Feb 12 2021 06:01 AM
Feb 12 2021 06:01 AM
I believe we're suffering teamsbombing, we have a situation whereby a video call is starting up for a team of students, the students are getting the meeting info for the team from either the invite URL or the ellipsis menu\meeting info, they are then firing up an incognito browser session and then joining as anonymous users using different names or names of other students.
This is very distracting for the teaching staff.
I've disabled guest access via POSH for the team but that doesn't appear to flow down to a video call, we need guest access on overall for the tenant for serveral other business reasons.
Are there any work arounds or fixes?
Feb 12 2021 06:17 AM - edited Feb 12 2021 06:22 AM
@Zer0 Hello, there are many ways to secure the Teams environment, with meeting policies and messaging policies for example.
You can start by reading this.
For the specific issue though you can turn off "anonymous can join meetings" (also described in above link) or adjust the teams meeting options (lobby and roles).
Feb 12 2021 07:30 AM
One suggestion - it won't stop it happening but will help in proving who the culprit is for whatever behaviour sanctions your school is running at the moment:
You (or whoever has Teams admin rights) can go onto the Teams Admin centre (https://admin.teams.microsoft.com/), then Users, then pick a teacher whose lessons are suffering, then Call History, pick one of the calls that was being "teamsbombed", and you can then see all the participants. You can then click on some of the guest ones and look through the data and you'll find device name in there which is normally a give-away of who it is. Otherwise if you go onto the Debug tab and look for Connectivity_LocalSite it will give their IP address, you can compare this to students who are logged in as evidence of who is doing it.
Feb 12 2021 01:36 PM - edited Feb 12 2021 01:37 PM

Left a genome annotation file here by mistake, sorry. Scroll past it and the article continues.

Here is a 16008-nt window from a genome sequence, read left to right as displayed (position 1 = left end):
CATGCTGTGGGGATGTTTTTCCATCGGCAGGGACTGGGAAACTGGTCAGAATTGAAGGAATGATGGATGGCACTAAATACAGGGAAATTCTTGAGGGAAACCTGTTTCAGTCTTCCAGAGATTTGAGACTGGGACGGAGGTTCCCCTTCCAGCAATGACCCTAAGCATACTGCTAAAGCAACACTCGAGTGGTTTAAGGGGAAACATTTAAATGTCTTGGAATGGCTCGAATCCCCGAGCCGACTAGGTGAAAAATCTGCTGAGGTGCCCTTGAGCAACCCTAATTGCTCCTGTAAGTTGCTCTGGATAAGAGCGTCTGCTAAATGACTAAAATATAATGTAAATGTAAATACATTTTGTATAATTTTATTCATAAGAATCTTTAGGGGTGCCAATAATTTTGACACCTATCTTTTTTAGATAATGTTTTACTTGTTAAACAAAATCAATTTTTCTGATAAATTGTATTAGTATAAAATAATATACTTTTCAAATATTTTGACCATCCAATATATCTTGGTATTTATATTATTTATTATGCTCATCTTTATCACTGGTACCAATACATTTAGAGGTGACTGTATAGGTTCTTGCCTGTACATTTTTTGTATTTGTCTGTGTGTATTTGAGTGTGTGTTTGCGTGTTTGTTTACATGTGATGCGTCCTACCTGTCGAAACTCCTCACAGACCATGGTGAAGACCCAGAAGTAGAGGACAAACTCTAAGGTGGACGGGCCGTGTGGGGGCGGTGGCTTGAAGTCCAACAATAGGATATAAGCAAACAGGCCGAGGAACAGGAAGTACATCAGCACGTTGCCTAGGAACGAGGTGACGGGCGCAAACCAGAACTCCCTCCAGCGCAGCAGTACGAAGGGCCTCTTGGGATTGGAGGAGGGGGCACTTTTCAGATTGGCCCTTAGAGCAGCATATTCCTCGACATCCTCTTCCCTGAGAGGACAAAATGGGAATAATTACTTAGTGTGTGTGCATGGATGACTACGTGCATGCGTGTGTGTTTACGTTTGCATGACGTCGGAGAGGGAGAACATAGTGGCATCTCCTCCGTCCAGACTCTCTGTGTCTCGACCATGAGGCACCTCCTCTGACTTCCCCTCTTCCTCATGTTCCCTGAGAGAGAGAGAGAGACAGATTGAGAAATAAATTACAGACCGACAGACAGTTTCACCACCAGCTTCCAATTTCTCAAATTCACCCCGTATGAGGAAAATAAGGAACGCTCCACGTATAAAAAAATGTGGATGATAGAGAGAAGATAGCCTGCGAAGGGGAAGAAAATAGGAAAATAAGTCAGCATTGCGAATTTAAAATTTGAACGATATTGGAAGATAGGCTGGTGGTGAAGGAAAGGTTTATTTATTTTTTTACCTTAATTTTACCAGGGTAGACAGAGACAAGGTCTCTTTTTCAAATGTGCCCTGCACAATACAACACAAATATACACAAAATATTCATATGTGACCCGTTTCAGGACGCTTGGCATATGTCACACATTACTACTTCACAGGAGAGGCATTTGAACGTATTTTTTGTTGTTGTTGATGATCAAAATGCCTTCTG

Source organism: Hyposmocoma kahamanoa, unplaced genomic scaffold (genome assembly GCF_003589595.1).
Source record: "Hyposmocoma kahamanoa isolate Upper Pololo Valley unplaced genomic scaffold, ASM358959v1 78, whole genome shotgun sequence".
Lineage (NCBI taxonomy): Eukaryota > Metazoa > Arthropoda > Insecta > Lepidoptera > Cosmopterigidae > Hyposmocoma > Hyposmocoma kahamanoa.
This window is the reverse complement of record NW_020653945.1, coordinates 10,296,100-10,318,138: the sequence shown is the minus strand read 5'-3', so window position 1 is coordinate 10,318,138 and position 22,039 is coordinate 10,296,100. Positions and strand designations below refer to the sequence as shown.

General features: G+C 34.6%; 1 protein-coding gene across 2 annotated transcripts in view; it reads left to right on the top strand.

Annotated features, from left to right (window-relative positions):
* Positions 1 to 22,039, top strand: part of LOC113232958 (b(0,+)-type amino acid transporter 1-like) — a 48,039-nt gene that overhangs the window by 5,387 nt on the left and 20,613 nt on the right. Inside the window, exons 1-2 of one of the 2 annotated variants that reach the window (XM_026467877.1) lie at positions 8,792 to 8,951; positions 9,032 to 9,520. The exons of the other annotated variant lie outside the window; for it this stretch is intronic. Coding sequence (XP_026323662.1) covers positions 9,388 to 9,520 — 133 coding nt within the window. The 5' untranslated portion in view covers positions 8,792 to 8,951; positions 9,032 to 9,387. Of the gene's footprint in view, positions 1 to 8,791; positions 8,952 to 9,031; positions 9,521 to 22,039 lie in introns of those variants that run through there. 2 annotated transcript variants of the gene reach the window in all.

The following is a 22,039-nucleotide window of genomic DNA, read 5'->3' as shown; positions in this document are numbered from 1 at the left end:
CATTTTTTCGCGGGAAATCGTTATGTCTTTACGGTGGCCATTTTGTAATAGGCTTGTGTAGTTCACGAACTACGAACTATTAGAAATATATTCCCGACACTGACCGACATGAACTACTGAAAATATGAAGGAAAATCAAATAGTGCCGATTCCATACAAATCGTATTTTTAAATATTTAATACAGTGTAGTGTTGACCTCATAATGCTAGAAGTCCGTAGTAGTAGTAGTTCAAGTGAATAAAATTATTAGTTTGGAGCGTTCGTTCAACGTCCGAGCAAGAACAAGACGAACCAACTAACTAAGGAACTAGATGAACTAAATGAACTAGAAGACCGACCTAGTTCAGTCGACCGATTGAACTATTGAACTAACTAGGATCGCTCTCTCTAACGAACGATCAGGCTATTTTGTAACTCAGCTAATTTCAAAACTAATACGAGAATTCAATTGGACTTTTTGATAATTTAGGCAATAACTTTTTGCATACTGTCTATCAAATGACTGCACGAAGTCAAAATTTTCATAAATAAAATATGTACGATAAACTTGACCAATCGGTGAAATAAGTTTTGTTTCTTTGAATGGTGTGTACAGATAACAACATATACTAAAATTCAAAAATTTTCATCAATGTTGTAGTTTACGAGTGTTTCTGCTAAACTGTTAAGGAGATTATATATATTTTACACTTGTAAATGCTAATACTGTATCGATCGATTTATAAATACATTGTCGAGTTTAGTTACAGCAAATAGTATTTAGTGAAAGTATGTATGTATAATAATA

When I look through the debug data I can see the client is the webclient, when I lookup the Connectivity_LocalSite ip it resolves to Microsofts subnets, it is also evident in those debug logs that the webclient runs on VMs in Microsofts infrastructure quite fascinating reading really.
I did take the IP and look it up on cloud app security just to confirm my suspicions.
I might log a ticket is MS support to see if there's a way I can resolve a web client anonymous user back to a real IP.
In your case were students using the full app?
Feb 12 2021 01:41 PM
@Zer0 Ah that's annoying, when I had a look through it must have been a desktop client user I had picked on as that value was lookup up as an ISP.
In my case they were using an iPhone called "Name's iPhone" so it was obvious who it was (as the names weren't all that common), and the IP addresses matched.
Feb 12 2021 01:48 PM
Feb 14 2021 06:19 AM
@Zer0 Hello, sorry for the late reply! I've been experiencing issues not getting notifications when someone replies to my posts. So I'm chasing them down manually.
If your org. choose to keep the "Anonymous users can join a meeting" enabled, which is a Teams Meeting setting, you must ensure that the meeting organizers are using proper lobby settings. It can be controlled with policy or per-meeting using the meeting options (meaning you don't control the anon meeting setting but instead use lobby settings so anon users cannot attend).
It's described in detail here Keeping students safe while using Teams for distance learning - Office Support (microsoft.com) under "Prevent anonymous users from joining".